“We feel that by volunteering at this conference we can help the high schoolers come here and be leaders around the community,” Marez said.

That’s the goal of the Nebraska Cultural Unity Conference, which was established in 2002 and is sponsored by the Office of Multicultural Affairs, Office of Admissions and Division of Student Affairs at UNK.

The event brought about 300 students from 16 high schools to Kearney for a day focused on helping them achieve their goals.

“We want to make sure students have options other than going straight to work after high school,” said Juan Carlos Guzman, director of the UNK Office of Multicultural Affairs and president of the Nebraska Cultural Unity Conference, which aims to inspire students to pursue higher education and become future leaders.

A recurring message throughout the day was every high schooler has the opportunity to attend college. This event helped point them in the right direction.

Attendees could access information on scholarships and other financial aid, check out booths from numerous UNK departments and programs, as well as a couple of community colleges, Joseph’s College of Cosmetology and the U.S. Marine Corps, and hear from students and guest speakers who shared their educational and professional journeys.

Guzman said many first-generation college students have trouble navigating the sometimes complex system, so they need some guidance to make the process less daunting.

It helps even more when this advice comes from people with similar backgrounds.

“They need to see someone they can relate to, because a lot of first-generation students are here thinking, ‘I’m not going to make it. I’m not worth it,’” Guzman said.

Eliezer Ocampo, a senior at Omaha Burke High School, was among attendees looking for some postsecondary knowledge. He plans to be the first member of his family to graduate from college, but first he needed information on financial aid and his desired pre-med track.

“I see myself as being successful,” said Ocampo, who wants to be a pediatrician.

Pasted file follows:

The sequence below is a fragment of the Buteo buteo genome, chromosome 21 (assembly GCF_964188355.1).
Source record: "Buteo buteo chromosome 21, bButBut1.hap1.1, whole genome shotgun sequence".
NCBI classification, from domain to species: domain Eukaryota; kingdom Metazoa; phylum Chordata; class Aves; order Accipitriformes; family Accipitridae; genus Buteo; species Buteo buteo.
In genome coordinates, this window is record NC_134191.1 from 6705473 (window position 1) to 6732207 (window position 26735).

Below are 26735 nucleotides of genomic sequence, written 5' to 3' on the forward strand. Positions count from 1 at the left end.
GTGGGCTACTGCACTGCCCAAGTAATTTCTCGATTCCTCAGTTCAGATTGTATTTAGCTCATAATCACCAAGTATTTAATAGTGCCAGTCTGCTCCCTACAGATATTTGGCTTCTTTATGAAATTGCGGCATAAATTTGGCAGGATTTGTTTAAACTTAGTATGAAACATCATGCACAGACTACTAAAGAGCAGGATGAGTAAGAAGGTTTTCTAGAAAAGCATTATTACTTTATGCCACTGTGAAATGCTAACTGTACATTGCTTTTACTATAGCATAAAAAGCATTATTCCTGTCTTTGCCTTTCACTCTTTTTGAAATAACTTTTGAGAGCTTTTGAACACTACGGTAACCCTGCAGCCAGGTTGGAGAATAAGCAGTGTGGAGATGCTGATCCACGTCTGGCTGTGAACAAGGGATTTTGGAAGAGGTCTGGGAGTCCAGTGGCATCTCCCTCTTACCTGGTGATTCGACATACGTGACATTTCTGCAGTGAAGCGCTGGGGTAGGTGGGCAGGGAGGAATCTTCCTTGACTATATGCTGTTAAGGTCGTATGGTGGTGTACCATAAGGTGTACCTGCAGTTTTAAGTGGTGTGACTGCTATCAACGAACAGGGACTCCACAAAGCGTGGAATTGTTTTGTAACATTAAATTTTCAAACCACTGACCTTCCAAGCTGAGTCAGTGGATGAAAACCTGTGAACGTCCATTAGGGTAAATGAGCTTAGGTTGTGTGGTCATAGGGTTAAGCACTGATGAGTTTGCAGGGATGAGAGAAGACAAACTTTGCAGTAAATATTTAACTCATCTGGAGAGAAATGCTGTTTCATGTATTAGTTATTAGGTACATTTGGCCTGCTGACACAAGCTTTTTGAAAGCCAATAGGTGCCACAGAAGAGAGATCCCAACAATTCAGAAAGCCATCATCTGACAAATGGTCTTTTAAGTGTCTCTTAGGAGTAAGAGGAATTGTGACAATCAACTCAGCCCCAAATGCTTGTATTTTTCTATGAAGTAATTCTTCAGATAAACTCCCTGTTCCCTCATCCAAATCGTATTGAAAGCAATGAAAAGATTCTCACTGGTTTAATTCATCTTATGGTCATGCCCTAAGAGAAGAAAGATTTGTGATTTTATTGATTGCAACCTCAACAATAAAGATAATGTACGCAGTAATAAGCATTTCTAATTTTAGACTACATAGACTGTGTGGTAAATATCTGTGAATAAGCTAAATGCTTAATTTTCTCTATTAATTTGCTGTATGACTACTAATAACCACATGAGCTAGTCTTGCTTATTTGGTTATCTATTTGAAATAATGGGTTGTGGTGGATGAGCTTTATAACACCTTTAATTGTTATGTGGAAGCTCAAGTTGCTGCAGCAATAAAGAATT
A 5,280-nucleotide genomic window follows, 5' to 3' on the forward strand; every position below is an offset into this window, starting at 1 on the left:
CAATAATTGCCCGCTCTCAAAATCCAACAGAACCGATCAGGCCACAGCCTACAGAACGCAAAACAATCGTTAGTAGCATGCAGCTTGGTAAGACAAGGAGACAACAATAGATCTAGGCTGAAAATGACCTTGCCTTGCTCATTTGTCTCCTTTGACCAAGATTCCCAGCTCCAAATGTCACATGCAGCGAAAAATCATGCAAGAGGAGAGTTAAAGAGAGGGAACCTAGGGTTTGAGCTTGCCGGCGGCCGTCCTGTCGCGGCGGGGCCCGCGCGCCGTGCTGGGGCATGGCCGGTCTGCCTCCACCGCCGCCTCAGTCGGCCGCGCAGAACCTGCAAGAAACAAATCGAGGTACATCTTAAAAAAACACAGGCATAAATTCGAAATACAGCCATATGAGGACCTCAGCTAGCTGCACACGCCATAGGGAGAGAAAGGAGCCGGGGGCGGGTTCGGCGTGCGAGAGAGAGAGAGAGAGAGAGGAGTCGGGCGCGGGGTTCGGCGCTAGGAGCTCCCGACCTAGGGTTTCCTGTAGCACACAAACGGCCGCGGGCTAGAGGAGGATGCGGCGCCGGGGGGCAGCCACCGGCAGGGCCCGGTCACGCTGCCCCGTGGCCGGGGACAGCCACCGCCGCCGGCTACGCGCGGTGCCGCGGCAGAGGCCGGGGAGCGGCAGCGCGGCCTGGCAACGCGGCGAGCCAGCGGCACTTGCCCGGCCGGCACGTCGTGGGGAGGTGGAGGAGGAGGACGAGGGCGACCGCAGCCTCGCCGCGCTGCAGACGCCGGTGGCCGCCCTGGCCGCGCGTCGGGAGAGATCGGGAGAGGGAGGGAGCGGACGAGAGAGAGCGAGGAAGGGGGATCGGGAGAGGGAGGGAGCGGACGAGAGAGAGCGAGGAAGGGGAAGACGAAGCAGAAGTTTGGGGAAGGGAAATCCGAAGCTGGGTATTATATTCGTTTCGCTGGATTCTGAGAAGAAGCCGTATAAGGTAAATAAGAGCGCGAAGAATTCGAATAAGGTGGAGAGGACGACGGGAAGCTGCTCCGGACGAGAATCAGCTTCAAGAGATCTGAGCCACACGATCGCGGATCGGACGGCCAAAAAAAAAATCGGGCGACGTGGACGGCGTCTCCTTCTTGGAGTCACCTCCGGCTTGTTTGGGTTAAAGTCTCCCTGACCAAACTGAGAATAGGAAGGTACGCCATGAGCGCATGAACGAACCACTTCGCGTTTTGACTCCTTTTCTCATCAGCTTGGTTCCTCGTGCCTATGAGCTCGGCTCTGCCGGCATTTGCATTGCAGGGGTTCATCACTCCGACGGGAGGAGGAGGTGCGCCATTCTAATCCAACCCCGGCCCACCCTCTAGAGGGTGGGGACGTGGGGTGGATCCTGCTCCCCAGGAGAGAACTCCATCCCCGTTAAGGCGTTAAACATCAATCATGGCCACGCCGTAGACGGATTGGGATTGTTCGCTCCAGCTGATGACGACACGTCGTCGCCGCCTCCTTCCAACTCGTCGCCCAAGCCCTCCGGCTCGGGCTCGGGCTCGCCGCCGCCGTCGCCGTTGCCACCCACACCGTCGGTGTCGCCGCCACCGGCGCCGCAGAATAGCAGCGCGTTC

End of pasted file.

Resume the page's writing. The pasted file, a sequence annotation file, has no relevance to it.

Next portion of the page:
A few years ago, UNK junior Ruby Mendez was just like Ocampo.

She started attending the Nebraska Cultural Unity Conference as a sophomore at Crete High School. That experience and the connections she made led to a full scholarship to attend UNK.

Now she’s the student chair for the annual event and encouraging younger students to follow her path.

“I really just want them to go somewhere after high school,” said Mendez, who is majoring in organizational and relational communications.

In addition to gathering resources at the conference, Mendez said she was inspired to pursue higher education by the Latino professionals who speak during the event.

“That’s something you didn’t often see in my hometown,” she said.

One of the messages shared Friday came from Paul Younes, a local entrepreneur and Nebraska Business Hall of Fame inductee who owns several hotel properties across the state. He opened the Younes Conference Center in early 2011.

Younes, a native of Israel and Kearney State College alumnus, told students they can create their own luck with ambition.

“If you work hard, you’re always going to excel,” he said. “It doesn’t matter what color you are, what nationality you are, what you do. If you work hard, you will reach your dreams.”

Cozad High School guidance counselor Bruce Hird brought 16 members of the school’s recently formed multicultural leadership group to the conference so they could hear these success stories and see students similar to them doing well in college.

“My dream as a counselor is to give these kids some hope,” he said. “Sometimes they take second fiddle to everybody else. They need to know they can be as big a leader as any other kid in school.”

Although she’s just a freshman at Gibbon High School, Dominique Alvarenga already has her sights set high.

She wants to attend a university then continue her studies to become a physician or surgeon. Participating in the Nebraska Cultural Unity Conference was a step in that direction.

“I know it’s going to be really hard to achieve my goal, but I’m going to get there someday,” Alvarenga said.